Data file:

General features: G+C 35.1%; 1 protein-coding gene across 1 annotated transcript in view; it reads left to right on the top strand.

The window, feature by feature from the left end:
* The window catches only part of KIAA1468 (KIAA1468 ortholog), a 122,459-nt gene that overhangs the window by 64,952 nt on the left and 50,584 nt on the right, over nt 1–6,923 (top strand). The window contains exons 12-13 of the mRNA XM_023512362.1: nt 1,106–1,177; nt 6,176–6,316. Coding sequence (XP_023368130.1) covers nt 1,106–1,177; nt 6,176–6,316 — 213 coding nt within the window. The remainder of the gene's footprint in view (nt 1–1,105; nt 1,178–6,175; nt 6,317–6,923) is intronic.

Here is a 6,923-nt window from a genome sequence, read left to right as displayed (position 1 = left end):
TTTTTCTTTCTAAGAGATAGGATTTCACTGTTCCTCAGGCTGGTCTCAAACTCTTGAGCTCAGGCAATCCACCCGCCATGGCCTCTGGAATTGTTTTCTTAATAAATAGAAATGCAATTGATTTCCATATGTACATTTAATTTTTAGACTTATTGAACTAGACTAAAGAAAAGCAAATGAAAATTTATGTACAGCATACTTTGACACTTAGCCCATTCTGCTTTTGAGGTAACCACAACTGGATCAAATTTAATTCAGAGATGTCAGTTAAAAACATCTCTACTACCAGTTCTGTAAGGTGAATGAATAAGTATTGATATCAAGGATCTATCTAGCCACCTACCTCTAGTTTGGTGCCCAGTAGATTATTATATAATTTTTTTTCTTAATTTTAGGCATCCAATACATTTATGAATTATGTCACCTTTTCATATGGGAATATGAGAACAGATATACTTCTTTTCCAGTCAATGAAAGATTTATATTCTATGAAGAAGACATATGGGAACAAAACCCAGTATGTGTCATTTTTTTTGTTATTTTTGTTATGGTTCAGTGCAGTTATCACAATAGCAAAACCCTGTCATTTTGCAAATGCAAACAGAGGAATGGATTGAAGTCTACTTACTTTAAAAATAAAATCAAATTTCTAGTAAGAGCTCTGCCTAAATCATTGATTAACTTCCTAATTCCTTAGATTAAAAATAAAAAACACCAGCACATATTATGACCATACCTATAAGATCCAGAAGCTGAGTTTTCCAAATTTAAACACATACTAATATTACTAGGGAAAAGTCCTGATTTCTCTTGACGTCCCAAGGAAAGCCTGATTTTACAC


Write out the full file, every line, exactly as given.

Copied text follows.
General features: G+C 35.1%; 1 protein-coding gene across 1 annotated transcript in view; it reads left to right on the top strand.

The window, feature by feature from the left end:
* The window catches only part of KIAA1468 (KIAA1468 ortholog), a 122,459-nt gene that overhangs the window by 64,952 nt on the left and 50,584 nt on the right, over nt 1–6,923 (top strand). The window contains exons 12-13 of the mRNA XM_023512362.1: nt 1,106–1,177; nt 6,176–6,316. Coding sequence (XP_023368130.1) covers nt 1,106–1,177; nt 6,176–6,316 — 213 coding nt within the window. The remainder of the gene's footprint in view (nt 1–1,105; nt 1,178–6,175; nt 6,317–6,923) is intronic.

Here is a 6,923-nt window from a genome sequence, read left to right as displayed (position 1 = left end):
TTTTTCTTTCTAAGAGATAGGATTTCACTGTTCCTCAGGCTGGTCTCAAACTCTTGAGCTCAGGCAATCCACCCGCCATGGCCTCTGGAATTGTTTTCTTAATAAATAGAAATGCAATTGATTTCCATATGTACATTTAATTTTTAGACTTATTGAACTAGACTAAAGAAAAGCAAATGAAAATTTATGTACAGCATACTTTGACACTTAGCCCATTCTGCTTTTGAGGTAACCACAACTGGATCAAATTTAATTCAGAGATGTCAGTTAAAAACATCTCTACTACCAGTTCTGTAAGGTGAATGAATAAGTATTGATATCAAGGATCTATCTAGCCACCTACCTCTAGTTTGGTGCCCAGTAGATTATTATATAATTTTTTTTCTTAATTTTAGGCATCCAATACATTTATGAATTATGTCACCTTTTCATATGGGAATATGAGAACAGATATACTTCTTTTCCAGTCAATGAAAGATTTATATTCTATGAAGAAGACATATGGGAACAAAACCCAGTATGTGTCATTTTTTTTGTTATTTTTGTTATGGTTCAGTGCAGTTATCACAATAGCAAAACCCTGTCATTTTGCAAATGCAAACAGAGGAATGGATTGAAGTCTACTTACTTTAAAAATAAAATCAAATTTCTAGTAAGAGCTCTGCCTAAATCATTGATTAACTTCCTAATTCCTTAGATTAAAAATAAAAAACACCAGCACATATTATGACCATACCTATAAGATCCAGAAGCTGAGTTTTCCAAATTTAAACACATACTAATATTACTAGGGAAAAGTCCTGATTTCTCTTGACGTCCCAAGGAAAGCCTGATTTTACAC